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Submission + - Let's Talk About Fake News (newslines.org)

sparkydevil writes: The furore about fake news on Facebook and Google hides an uncomfortable truth. Fake news from sites no-one cares about is eclipsed by fake and manipulated news on mainstream media that are supposed to be bastions of truth. The author invites readers to take the The Kovaleski Test, which highlights how much truth has been abandoned in the name of the narrative.

Submission + - LinkedIn deletes my Trump news page. When I complain they delete ALL my pages (newslines.org)

sparkydevil writes: For the past six months I've been building up followers for my company on LinkedIn by providing daily news about famous entrepreneurs, like Elon Musk, Jeff Bezos, Mark Zuckerberg etc. Yesterday I noticed my Donald Trump page had been removed. When I complained, LinkedIn removed ALL my news pages, deleting almost 20,000 followers and hundreds of hours of work. The whole thing smacks of censorship and the dickish behaviour of their staff has been appalling. How can they expect anyone to provide content for their sites when they are going to be treated poorly? I've reached out to Jeff Weiner but no response yet.

Comment Time for a Reader's Charter (Score 2) 351

The ad blocking software I'd like to see would detect and zap into a heap of ash those unrelated-photo clickbait ads; I'd rather suffer through some honest banner ads anytime.

Web publishers should get together to make a "Reader's Charter" that pledges to stop clickbait and intrusive ads. It's not that complicated. Here's mine

Submission + - Not this time Y Combinator! (newslines.org)

An anonymous reader writes: Y Combinator is seen as the gold standard of startup accelerators, with over 2000 applying for 80 places in the last batch. But a lack of transparency and feedback in the selection process has lead to confusion amongst applicants. Newslines' Mark Devlin explains how, after three tries, he won't be applying again.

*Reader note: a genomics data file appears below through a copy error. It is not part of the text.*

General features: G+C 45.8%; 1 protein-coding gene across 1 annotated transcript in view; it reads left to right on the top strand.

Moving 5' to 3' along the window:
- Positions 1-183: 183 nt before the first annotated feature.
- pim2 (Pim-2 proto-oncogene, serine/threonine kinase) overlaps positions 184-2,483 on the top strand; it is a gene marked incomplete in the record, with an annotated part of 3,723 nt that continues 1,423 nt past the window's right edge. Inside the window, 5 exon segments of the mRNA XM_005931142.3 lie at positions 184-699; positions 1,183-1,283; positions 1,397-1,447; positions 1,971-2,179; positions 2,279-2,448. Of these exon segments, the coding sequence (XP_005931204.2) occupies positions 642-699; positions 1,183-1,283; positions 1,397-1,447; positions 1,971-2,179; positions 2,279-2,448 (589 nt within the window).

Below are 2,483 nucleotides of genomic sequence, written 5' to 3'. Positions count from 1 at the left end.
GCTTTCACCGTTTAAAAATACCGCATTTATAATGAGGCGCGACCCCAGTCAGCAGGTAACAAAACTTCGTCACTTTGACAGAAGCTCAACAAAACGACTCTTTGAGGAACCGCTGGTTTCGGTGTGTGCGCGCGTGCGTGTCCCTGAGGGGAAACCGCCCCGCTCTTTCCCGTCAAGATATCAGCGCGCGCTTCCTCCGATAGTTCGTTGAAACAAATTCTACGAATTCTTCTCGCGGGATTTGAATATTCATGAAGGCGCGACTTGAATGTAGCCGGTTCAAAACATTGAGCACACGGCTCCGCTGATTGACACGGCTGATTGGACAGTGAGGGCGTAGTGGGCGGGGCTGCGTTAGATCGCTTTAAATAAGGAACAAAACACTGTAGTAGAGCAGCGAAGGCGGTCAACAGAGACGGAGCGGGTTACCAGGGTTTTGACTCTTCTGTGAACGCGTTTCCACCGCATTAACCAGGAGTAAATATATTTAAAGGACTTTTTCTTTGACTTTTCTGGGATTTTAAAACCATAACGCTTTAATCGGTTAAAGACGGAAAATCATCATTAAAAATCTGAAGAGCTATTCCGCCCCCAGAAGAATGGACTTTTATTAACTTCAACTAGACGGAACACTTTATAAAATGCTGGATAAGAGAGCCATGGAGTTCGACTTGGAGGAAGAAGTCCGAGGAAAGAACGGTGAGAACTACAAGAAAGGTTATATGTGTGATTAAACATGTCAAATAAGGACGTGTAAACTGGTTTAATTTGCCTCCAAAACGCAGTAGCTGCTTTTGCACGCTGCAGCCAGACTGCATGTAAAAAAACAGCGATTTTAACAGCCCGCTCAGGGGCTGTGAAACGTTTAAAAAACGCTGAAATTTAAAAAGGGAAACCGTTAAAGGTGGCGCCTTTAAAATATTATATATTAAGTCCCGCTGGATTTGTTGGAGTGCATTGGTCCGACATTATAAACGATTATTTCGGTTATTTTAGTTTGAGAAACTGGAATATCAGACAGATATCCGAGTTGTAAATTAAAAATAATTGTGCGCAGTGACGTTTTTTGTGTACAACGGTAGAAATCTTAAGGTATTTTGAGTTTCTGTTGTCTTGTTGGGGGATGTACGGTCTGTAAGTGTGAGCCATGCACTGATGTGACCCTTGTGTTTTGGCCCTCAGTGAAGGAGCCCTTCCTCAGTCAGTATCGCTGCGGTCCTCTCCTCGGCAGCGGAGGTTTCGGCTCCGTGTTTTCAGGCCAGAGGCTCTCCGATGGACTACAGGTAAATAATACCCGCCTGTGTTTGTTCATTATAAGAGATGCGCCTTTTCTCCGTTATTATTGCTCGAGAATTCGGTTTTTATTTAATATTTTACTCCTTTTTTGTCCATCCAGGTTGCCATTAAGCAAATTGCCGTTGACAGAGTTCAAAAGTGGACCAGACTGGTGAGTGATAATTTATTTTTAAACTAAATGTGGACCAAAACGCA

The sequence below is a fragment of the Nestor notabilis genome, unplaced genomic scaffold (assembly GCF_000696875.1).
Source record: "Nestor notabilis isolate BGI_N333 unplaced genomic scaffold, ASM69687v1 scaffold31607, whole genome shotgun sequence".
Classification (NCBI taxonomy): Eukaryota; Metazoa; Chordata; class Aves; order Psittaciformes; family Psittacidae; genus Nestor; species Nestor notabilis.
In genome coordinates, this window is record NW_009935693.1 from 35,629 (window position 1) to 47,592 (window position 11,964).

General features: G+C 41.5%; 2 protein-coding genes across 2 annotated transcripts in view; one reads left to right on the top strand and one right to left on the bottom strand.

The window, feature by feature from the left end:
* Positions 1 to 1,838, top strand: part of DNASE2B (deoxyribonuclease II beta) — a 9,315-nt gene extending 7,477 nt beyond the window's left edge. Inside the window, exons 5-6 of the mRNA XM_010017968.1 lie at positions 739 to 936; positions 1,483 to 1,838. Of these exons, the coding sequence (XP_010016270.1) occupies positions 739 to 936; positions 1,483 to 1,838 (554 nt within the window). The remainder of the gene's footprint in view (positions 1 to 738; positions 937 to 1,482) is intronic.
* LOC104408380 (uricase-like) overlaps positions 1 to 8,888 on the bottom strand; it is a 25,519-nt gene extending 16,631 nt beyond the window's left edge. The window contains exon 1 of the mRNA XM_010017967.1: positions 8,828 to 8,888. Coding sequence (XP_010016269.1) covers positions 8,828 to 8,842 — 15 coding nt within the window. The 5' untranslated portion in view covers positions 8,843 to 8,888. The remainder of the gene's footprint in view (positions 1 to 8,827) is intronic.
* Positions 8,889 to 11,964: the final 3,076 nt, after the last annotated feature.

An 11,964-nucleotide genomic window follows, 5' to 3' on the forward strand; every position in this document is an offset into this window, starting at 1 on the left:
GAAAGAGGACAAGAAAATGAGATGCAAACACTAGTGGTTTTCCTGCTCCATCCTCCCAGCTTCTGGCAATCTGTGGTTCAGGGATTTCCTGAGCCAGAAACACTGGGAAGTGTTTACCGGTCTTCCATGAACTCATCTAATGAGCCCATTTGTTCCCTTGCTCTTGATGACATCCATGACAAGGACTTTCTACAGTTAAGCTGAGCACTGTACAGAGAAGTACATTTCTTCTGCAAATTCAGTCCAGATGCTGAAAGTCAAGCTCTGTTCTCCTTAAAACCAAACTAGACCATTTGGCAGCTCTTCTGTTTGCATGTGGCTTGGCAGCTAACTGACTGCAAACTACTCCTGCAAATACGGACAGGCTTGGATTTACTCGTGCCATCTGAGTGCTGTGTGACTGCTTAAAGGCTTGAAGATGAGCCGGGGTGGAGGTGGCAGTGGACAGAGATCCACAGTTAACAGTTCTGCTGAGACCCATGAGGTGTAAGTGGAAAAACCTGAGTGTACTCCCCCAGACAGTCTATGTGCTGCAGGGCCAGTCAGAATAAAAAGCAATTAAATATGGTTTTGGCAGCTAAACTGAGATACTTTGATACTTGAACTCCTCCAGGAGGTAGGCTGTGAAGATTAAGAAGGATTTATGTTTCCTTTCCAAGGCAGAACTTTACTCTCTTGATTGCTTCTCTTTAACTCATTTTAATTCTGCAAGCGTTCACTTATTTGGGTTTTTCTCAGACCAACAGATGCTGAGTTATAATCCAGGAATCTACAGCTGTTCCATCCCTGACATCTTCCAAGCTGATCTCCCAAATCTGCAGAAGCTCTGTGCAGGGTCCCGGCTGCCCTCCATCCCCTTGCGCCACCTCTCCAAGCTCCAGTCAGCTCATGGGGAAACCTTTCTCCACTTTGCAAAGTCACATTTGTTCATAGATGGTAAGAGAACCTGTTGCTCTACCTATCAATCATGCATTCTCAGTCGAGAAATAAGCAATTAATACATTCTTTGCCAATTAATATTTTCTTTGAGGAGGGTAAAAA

Submission + - Study reveals that Wikipedia is "awash in money" 3

Harold Dumbacher writes: Few things seen on Wikipedia aggravate its users more than the annual fundraising banners. Yet millions of people continue to contribute, seeming to think that Wikipedia will "go offline" if they aren't given more donations. Yet as this new Wikipediocracy blog post reveals, the Wikimedia Foundation is rolling in dough — $53 million in net assets as of this year (that's actual hard sitting-around currency, currently put into various investment vehicles). Meanwhile it only costs about $2.5 million to actually keep Wikimedia project servers online and handling user traffic. The rest of the WMF's annual donations go for "staff salaries, travel and miscellaneous". And evidently, many people are growing disgruntled with this ongoing state of affairs, even Wikimedia staff who benefit from it.

Submission + - The Sexists at the Top of Wikipedia (newslines.org)

sparkydevil writes: It's well known that women only make up 10% of Wikipedia editors. Many reasons have been put forward for this, but this analysis says it's the attitude and actions of those at the top levels of the site, particularly co-founder Jimmy Wales and ex-Wikimedia Foundation head, Sue Gardner, that have held women back most.

Comment Re:...Wikipedia has "atrophied" since 2007... (Score 1) 186

Exactly. There is too much emphasis on the people as Wikipedia's problem, when in fact it's the software that's the problem. I write about problem of Wikipedia's software design in this blog post, and have implemented the solutions you suggest (randomizing and mixing the editors to avoid the accumulation of power) in Newslines, my crowdsourced news site.

Submission + - Are Google and Wikipedia in a mutually-destructive relationship? (newslines.org)

metasonix writes: Who benefits from Google's increasing of Wikipedia data to support its search results? Mark Devlin, CEO of Newslines, a new crowdsourced news search engine, says the increasing co-dependency between the multi-billion dollar search corporation and its built-for-free partner hurts users experience, devalues web results and has turned unwitting Wikipedia editors into Google's slaves." And he offers evidence, unlike most WMF press releases.

Previously by Devlin: Stop Giving Wikipedia Money

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